The Lawyer Asia Pacific 150 is the only research report to provide a ranking of the top 100 independent local firms and top 50 global firms in the region. The report offers critical review of some of the fastest growing firms and their strategies, a country-by-country guide to leading legal advisers and legal services market trends, plus exclusive insight into the current business development opportunities in the Asia Pacific. Read more
This year, The Lawyer’s annual ranking of the largest UK law firms by turnover is available as an interactive, digital benchmarking tool. For the first time this will allow you to manipulate each data set against the metrics of your choice.
But then things got complicated. First of all, Hogan Lovells said while Wagner’s departure was “pre-planned”, the rest of the office had confirmed they would stay.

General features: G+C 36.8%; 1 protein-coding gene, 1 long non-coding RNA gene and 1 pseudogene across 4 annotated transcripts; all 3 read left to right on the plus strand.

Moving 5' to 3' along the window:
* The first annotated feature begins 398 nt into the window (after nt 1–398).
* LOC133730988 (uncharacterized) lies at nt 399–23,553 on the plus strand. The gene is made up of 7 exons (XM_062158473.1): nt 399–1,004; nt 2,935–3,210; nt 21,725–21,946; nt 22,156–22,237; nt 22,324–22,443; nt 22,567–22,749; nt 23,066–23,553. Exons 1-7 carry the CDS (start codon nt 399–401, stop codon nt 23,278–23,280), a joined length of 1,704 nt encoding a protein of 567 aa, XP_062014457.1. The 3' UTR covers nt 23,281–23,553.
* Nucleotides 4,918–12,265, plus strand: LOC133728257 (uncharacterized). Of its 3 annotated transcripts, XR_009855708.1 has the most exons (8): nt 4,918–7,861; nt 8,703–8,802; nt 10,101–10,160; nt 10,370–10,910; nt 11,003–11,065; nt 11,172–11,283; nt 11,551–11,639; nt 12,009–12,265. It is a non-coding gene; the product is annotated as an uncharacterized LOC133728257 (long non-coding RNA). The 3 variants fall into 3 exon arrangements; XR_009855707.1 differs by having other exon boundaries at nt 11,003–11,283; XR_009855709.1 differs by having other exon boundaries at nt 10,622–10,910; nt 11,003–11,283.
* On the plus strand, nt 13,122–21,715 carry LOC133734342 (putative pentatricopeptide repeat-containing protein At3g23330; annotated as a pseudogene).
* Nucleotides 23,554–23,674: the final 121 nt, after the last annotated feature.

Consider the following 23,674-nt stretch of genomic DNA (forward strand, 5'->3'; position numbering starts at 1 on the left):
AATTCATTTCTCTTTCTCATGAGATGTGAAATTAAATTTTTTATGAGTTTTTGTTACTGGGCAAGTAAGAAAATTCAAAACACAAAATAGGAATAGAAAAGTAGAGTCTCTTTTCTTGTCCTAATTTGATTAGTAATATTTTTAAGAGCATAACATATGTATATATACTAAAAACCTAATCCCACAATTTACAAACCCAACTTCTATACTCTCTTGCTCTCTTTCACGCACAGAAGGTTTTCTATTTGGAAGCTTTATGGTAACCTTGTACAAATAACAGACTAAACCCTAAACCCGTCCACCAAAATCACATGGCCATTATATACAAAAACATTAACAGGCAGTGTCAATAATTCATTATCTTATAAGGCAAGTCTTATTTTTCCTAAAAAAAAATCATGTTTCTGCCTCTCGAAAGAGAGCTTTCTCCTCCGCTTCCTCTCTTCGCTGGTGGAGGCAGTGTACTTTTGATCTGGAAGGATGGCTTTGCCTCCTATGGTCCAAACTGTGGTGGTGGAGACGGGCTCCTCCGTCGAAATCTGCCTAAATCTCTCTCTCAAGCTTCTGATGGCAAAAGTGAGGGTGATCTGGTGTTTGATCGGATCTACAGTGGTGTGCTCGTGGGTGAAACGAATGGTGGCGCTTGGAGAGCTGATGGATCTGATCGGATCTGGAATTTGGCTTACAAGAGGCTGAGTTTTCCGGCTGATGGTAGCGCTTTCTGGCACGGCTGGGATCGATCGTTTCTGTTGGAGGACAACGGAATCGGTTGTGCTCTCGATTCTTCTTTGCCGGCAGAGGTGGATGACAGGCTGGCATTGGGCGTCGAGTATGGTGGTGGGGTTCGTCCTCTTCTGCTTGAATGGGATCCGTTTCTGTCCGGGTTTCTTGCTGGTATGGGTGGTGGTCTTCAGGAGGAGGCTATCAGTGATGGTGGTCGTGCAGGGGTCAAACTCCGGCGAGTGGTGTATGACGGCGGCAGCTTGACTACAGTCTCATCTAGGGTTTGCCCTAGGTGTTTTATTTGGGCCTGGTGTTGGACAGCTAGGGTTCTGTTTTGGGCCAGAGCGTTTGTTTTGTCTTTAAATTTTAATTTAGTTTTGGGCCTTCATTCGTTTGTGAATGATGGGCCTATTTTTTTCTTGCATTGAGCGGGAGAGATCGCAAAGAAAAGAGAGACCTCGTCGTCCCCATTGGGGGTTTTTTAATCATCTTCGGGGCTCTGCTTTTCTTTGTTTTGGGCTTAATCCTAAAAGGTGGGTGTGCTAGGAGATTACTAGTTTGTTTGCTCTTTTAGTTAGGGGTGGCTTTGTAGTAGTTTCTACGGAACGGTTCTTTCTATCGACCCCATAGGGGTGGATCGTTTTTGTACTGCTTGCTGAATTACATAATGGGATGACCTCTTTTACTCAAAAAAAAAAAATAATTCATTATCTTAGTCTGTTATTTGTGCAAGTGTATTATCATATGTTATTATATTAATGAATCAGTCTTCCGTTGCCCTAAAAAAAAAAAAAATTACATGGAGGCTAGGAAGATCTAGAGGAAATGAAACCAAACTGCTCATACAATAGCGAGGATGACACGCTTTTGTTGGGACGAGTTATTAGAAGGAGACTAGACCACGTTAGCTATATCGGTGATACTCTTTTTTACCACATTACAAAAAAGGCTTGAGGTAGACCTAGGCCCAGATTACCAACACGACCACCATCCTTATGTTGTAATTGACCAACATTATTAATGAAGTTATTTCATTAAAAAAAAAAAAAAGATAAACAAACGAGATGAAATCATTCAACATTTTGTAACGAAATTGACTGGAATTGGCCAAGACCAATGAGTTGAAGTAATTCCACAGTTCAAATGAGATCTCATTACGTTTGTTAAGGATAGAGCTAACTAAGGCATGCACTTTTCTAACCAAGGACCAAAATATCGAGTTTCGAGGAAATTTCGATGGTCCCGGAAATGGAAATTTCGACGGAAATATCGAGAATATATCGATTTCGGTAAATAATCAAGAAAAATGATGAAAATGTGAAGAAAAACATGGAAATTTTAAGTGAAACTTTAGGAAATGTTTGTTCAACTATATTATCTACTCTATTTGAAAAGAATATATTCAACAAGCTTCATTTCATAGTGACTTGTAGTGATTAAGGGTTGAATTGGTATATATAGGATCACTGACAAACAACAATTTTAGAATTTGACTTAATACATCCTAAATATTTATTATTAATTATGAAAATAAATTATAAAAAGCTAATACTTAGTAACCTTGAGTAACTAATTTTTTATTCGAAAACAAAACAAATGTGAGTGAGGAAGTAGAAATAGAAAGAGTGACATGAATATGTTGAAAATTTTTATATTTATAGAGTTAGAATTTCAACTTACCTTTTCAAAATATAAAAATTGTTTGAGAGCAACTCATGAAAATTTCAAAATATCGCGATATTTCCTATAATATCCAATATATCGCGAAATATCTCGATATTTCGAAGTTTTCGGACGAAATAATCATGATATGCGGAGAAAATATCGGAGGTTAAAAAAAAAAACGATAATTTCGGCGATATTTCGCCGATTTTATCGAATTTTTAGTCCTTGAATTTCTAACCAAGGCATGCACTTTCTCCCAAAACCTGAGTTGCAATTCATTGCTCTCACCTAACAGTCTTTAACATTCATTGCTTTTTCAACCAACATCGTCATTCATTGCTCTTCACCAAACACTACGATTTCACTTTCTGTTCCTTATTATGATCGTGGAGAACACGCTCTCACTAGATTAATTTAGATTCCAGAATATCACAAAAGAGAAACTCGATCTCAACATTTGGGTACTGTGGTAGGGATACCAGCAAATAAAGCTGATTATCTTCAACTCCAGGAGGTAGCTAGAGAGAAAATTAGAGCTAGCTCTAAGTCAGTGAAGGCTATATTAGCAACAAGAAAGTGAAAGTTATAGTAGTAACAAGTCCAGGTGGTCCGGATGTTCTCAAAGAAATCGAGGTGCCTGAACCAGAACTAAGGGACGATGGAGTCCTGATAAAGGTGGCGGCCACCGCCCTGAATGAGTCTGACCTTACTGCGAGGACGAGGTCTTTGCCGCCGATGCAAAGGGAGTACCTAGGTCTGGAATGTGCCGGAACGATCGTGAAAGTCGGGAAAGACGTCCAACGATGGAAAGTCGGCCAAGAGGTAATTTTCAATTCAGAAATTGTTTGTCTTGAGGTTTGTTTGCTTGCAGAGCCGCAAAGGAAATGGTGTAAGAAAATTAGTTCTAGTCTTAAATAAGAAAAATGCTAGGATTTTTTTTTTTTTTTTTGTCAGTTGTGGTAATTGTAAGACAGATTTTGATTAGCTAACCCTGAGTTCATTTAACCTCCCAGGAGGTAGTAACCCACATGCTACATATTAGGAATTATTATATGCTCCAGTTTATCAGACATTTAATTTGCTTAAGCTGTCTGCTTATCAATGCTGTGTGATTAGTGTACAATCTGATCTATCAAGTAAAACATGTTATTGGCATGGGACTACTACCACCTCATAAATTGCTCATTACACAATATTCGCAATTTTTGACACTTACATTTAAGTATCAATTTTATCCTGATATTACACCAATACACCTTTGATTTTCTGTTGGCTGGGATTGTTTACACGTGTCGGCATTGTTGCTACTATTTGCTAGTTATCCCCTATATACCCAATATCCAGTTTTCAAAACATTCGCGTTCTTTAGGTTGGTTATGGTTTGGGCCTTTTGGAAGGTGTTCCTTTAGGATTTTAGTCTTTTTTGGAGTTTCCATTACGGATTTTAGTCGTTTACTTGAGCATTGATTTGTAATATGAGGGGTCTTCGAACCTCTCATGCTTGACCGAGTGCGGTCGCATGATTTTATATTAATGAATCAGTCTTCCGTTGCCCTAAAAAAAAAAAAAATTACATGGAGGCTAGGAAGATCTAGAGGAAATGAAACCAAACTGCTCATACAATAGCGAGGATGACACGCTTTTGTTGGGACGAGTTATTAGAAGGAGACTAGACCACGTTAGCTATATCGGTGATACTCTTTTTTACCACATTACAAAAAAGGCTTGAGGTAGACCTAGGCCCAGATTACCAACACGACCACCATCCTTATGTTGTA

Next, it became apparent that Wagner had controversially penned an article in the German press earlier this year criticising key Hogan Lovells client Deutsche Telekom, and the story turned to the age-old issue of conflicts. It would not have been the first time that a European partner walked out after finding a difference of interest between an international firm’s key clients and his own roster - indeed, another team in Berlin walked ahead of the Hogan Lovells merger, citing conflicts as the reason.
Wagner’s story, however, is even more complex. On Monday The Lawyer revealed that he was asked to leave Hogan Lovells after the Deutsche Telekom article. Evidently, the firm was hoping to manage a potentially disruptive influence, but instead the action appears to have caused the loss of the whole Berlin team.
MoFo gains an experienced group of lawyers whose profile fits into its own technology-heavy practice. Hogan Lovells, while surely rueing the departure of the rest of the team, will take comfort from the fact that Berlin only contributed 10 per cent of its German revenue.